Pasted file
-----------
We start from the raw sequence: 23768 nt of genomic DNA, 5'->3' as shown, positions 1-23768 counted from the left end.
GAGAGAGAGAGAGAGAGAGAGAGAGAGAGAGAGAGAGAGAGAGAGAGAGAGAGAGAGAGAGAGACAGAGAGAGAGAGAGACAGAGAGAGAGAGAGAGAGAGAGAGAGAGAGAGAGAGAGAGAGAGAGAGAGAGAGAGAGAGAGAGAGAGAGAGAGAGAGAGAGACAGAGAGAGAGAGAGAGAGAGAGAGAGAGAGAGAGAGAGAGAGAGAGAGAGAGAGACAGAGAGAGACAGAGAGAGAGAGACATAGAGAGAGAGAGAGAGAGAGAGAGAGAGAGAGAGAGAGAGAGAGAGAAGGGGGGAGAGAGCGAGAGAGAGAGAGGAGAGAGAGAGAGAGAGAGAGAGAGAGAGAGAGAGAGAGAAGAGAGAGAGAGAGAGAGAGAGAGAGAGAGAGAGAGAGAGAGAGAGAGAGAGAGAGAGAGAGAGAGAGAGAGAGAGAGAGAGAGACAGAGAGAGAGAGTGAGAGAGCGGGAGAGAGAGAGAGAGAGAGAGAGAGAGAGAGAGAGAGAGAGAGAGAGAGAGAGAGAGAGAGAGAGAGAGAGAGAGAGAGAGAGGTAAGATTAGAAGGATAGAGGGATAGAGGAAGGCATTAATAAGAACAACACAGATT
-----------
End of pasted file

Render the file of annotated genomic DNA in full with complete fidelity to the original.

We start from the raw sequence: 23768 nt of genomic DNA, 5'->3' as shown, positions 1-23768 counted from the left end.
GAGAGAGAGAGAGAGAGAGAGAGAGAGAGAGAGAGAGAGAGAGAGAGAGAGAGAGAGAGAGAGACAGAGAGAGAGAGAGACAGAGAGAGAGAGAGAGAGAGAGAGAGAGAGAGAGAGAGAGAGAGAGAGAGAGAGAGAGAGAGAGAGAGAGAGAGAGAGAGAGACAGAGAGAGAGAGAGAGAGAGAGAGAGAGAGAGAGAGAGAGAGAGAGAGAGAGAGACAGAGAGAGACAGAGAGAGAGAGACATAGAGAGAGAGAGAGAGAGAGAGAGAGAGAGAGAGAGAGAGAGAGAGAAGGGGGGAGAGAGCGAGAGAGAGAGAGGAGAGAGAGAGAGAGAGAGAGAGAGAGAGAGAGAGAGAGAAGAGAGAGAGAGAGAGAGAGAGAGAGAGAGAGAGAGAGAGAGAGAGAGAGAGAGAGAGAGAGAGAGAGAGAGAGAGAGAGAGAGACAGAGAGAGAGAGTGAGAGAGCGGGAGAGAGAGAGAGAGAGAGAGAGAGAGAGAGAGAGAGAGAGAGAGAGAGAGAGAGAGAGAGAGAGAGAGAGAGAGAGAGAGAGGTAAGATTAGAAGGATAGAGGGATAGAGGAAGGCATTAATAAGAACAACACAGATT